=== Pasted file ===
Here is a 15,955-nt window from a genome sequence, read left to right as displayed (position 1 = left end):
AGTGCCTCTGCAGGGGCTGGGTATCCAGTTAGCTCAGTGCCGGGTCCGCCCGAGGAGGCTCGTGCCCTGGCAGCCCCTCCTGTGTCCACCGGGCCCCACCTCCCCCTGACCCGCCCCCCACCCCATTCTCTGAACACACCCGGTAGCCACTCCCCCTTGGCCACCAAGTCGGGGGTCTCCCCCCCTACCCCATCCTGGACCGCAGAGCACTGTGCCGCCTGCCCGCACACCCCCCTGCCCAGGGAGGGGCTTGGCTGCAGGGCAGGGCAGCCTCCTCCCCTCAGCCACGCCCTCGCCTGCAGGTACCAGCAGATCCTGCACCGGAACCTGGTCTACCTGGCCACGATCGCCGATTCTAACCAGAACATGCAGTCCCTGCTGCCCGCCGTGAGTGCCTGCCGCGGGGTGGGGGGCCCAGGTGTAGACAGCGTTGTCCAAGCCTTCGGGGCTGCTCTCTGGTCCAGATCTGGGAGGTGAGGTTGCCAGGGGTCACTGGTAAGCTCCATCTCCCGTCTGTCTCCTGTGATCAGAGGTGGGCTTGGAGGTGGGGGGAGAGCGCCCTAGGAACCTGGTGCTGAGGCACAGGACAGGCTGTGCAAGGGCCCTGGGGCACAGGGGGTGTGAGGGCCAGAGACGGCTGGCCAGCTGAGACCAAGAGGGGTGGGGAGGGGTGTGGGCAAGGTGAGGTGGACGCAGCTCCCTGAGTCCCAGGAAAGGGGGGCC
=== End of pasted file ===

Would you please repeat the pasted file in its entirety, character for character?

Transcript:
Here is a 15,955-nt window from a genome sequence, read left to right as displayed (position 1 = left end):
AGTGCCTCTGCAGGGGCTGGGTATCCAGTTAGCTCAGTGCCGGGTCCGCCCGAGGAGGCTCGTGCCCTGGCAGCCCCTCCTGTGTCCACCGGGCCCCACCTCCCCCTGACCCGCCCCCCACCCCATTCTCTGAACACACCCGGTAGCCACTCCCCCTTGGCCACCAAGTCGGGGGTCTCCCCCCCTACCCCATCCTGGACCGCAGAGCACTGTGCCGCCTGCCCGCACACCCCCCTGCCCAGGGAGGGGCTTGGCTGCAGGGCAGGGCAGCCTCCTCCCCTCAGCCACGCCCTCGCCTGCAGGTACCAGCAGATCCTGCACCGGAACCTGGTCTACCTGGCCACGATCGCCGATTCTAACCAGAACATGCAGTCCCTGCTGCCCGCCGTGAGTGCCTGCCGCGGGGTGGGGGGCCCAGGTGTAGACAGCGTTGTCCAAGCCTTCGGGGCTGCTCTCTGGTCCAGATCTGGGAGGTGAGGTTGCCAGGGGTCACTGGTAAGCTCCATCTCCCGTCTGTCTCCTGTGATCAGAGGTGGGCTTGGAGGTGGGGGGAGAGCGCCCTAGGAACCTGGTGCTGAGGCACAGGACAGGCTGTGCAAGGGCCCTGGGGCACAGGGGGTGTGAGGGCCAGAGACGGCTGGCCAGCTGAGACCAAGAGGGGTGGGGAGGGGTGTGGGCAAGGTGAGGTGGACGCAGCTCCCTGAGTCCCAGGAAAGGGGGGCC